Tuesday, November 24, 2009

Cellared Beers in the Cellar

It often surprises people when they learn that beer can be cellared and aged, the same way you do fine wine. As usual, I blame the megabreweries for portraying beer as being nothing more than cold yellow and fizzy.
True, you wouldn't want to cellar or age anything cold, yellow or fizzy. But there are beers out there that will improve with age, some even developing for decades.
As I've recently learned, for a beer to be cellared for a decent amount of time it will need three charactaristics.

1. A big body
As beers age the body thins out, so you need a beer that has plenty of fat to trim away. High alcohol is a good indicator of a cellarable beer.

2. Malt driven
While some beers have high alcohol and big body, not all are suitable to age. In addition to these things the beer must be malt accented, rather than hop accented. This is because hop flavours rapidly dissapear and change, while malt flavours will develop favourably.

3. It's Alive!
A beer might follow the above two rules, but without our friend saccharomyces cerevisiae (yeast) it will simply oxidise.
Yeast helps develop the flavours in the beer. It will consume residual sugars, making the beer less sweet (strong beers have high amounts of residual sugars). It will also consume any oxygen making its way into the bottle over the years, limiting the amount of oxidation.
Another thing yeast provides is 'Autolysis'. Essentially this is when the yeast cell dies, and it releases chemicals which cause a marmitey flavour.

Recently my boss at Hashigo Zake held a vintage beer tasting for his birthday.
Dominic has been cellaring fine ales for longer than I've known about beer, holding on to beers from breweries no longer in existance.
This was a rare opportunity to see how beers that follow the above rules - and some that dont - last the test of time.
I took brief notes about each beer.

First up was an offering from our neighbours across the Tasman.

Coopers Vintage Ale

Two vintages were provided.
2006: Caramel sweet nose, vanilla. Spicey, still some body, dry finish. 11/20
2002: Tame nose, not much there besides some sweet malt. Very thin bodied, spice. 8/20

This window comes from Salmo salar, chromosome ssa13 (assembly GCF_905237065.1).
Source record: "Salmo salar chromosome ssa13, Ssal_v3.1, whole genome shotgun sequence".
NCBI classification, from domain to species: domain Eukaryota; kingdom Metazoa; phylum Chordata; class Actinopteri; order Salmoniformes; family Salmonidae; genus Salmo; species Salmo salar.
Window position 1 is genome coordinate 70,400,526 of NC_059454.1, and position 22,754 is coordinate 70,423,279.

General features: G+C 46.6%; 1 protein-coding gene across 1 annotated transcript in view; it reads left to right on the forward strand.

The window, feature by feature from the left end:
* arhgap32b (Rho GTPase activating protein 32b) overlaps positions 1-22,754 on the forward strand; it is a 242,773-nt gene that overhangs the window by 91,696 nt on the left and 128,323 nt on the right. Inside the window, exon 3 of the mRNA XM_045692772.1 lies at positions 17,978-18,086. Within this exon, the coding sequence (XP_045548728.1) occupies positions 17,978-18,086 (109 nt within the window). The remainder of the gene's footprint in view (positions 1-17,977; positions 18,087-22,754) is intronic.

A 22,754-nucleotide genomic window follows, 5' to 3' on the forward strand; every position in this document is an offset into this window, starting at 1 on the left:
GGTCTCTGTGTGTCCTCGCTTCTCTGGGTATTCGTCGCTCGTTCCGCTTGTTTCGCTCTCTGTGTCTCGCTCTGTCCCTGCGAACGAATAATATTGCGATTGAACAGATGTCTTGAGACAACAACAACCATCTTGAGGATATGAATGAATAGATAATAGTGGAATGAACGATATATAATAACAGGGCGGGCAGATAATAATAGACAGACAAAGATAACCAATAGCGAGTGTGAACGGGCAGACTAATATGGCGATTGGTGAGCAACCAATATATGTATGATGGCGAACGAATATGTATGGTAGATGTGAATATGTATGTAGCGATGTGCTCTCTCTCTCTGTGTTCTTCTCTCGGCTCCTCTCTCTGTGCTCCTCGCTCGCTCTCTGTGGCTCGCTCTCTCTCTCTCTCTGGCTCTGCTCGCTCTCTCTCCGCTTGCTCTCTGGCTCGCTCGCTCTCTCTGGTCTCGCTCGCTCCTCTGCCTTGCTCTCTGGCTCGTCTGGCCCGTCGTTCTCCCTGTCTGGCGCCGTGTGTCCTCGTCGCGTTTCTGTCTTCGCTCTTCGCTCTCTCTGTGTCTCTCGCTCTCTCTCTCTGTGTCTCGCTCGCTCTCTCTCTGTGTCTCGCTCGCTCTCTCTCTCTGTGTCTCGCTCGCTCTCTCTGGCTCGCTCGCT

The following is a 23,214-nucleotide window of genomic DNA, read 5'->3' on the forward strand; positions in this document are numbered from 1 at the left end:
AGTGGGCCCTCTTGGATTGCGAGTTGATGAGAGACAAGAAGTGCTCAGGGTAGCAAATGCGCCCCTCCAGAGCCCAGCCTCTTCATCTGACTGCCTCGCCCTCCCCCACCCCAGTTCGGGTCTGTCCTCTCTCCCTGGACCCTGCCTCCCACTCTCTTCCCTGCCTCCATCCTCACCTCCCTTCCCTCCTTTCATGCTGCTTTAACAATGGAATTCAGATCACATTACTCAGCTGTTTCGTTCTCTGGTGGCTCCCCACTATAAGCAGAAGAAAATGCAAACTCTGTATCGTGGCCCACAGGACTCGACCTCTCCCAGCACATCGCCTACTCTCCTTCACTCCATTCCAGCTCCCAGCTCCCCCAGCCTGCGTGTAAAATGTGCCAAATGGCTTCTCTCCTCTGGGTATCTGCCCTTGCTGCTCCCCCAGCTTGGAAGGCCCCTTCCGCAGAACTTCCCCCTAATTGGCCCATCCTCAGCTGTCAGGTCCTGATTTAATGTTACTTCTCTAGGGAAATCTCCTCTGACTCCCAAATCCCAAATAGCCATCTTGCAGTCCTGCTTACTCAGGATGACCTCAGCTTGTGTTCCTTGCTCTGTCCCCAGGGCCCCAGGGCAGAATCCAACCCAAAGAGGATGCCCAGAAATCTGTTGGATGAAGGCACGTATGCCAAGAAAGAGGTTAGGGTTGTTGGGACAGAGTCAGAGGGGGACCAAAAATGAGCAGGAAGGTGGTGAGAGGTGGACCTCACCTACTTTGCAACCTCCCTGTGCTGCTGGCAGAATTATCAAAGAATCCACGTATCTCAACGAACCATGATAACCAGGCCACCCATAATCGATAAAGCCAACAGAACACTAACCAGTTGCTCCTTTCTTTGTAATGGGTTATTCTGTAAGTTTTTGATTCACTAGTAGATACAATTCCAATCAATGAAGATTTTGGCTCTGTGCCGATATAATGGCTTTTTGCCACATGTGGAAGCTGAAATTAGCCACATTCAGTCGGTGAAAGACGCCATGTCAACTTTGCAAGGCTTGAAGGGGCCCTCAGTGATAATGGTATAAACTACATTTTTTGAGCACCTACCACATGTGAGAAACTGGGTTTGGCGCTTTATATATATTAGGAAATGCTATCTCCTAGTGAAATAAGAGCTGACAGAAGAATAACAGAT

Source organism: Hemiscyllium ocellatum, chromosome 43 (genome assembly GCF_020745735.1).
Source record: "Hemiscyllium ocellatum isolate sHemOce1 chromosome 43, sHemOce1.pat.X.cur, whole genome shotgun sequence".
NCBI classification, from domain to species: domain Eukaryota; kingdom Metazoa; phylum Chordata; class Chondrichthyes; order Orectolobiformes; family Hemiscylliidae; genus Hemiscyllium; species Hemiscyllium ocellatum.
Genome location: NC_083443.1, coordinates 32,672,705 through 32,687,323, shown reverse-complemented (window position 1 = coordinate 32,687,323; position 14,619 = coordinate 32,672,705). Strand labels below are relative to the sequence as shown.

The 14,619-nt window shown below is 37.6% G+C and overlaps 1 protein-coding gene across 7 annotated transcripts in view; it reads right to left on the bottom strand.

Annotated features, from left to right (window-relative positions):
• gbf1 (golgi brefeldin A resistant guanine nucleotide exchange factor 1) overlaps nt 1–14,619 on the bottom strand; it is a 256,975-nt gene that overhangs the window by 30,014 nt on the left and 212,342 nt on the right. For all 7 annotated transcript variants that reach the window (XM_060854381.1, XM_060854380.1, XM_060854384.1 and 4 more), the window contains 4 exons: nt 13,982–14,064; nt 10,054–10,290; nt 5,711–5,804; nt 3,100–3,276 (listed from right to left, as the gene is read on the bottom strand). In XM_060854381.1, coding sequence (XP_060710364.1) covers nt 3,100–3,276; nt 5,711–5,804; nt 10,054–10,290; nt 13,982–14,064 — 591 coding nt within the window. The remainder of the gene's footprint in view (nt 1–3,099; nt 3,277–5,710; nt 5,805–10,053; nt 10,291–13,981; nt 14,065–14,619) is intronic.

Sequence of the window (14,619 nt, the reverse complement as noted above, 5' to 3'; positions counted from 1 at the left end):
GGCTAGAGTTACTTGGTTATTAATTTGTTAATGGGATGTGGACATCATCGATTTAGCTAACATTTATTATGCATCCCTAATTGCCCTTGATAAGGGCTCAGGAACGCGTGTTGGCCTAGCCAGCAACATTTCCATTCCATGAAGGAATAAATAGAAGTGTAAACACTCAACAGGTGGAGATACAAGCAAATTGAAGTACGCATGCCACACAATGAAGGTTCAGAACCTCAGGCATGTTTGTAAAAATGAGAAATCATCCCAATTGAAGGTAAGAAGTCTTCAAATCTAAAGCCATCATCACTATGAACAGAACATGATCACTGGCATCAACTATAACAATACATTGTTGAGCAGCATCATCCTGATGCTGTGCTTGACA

Next, a retired beer from Emersons of Dunedin

Emersons Whiskey Porter

2002 vintage: Nice nose with smokey whiskey notes. Subtle whiskey notes in the flavour, hint of coffee. Still a good body to this one. 13/20

Now a beer from Limburg, a brewery that went out of business just as I was discovering good beer!

Limburg Weizenbock 

1999 vintage: Aroma of christmas cake, quite strong caramel. A good fruityness but the banana esters have gone, more raisiny chirstmas cake. Dry finish. Nice and complex, good body. 12/20

Traquair House Ale

1998 vintage: Sweet aroma, raisins, bit of brown sugar. Good body, whiskey notes. A bit of autolysis, which works. 13/20

This next one is American and isn't really aged yet, but it would cellar nicely.

Lost Abbey Judgement Day

2009 vinatage: Good to compare a fresh one to the rest, this quadrupel had alcohol and bananas on the nose. A big alcohol body with banana and raisins, very warm in the mouth. Almost a weizenbock. 14/20

Kieran Hasslett-Moore of homebrew/regional wines fame provided a bottle of his Imperial Stout next.

O Street Brewery Merchant of the Devil

2008 vintage: Pours like tar. Massive roast malt, dark fruit and smoke in the aroma and flavour. Awesome. 17/20

Another imperial stout was next, but a commercial release from America.

Victory Storm King Imperial Stout

2009 vintage: Pours black, red edges. Citrus hop aroma, mingling with huge roast malt. Big roasty toasty flavour. Warm, big dark fruits and bitterness with a roasty sweet finish. 15/20

Next was a Belgian from Canadia.

Unibroue Maudite

Vintage ?: Tropical fruit nose, candy sweet. A funny musty flavour, kind of chemically. Finish is abrupt and sweet. 7/20

Following this one is a beer that violates rule 2, in that it is a hop accented beer.

Brusge Tripel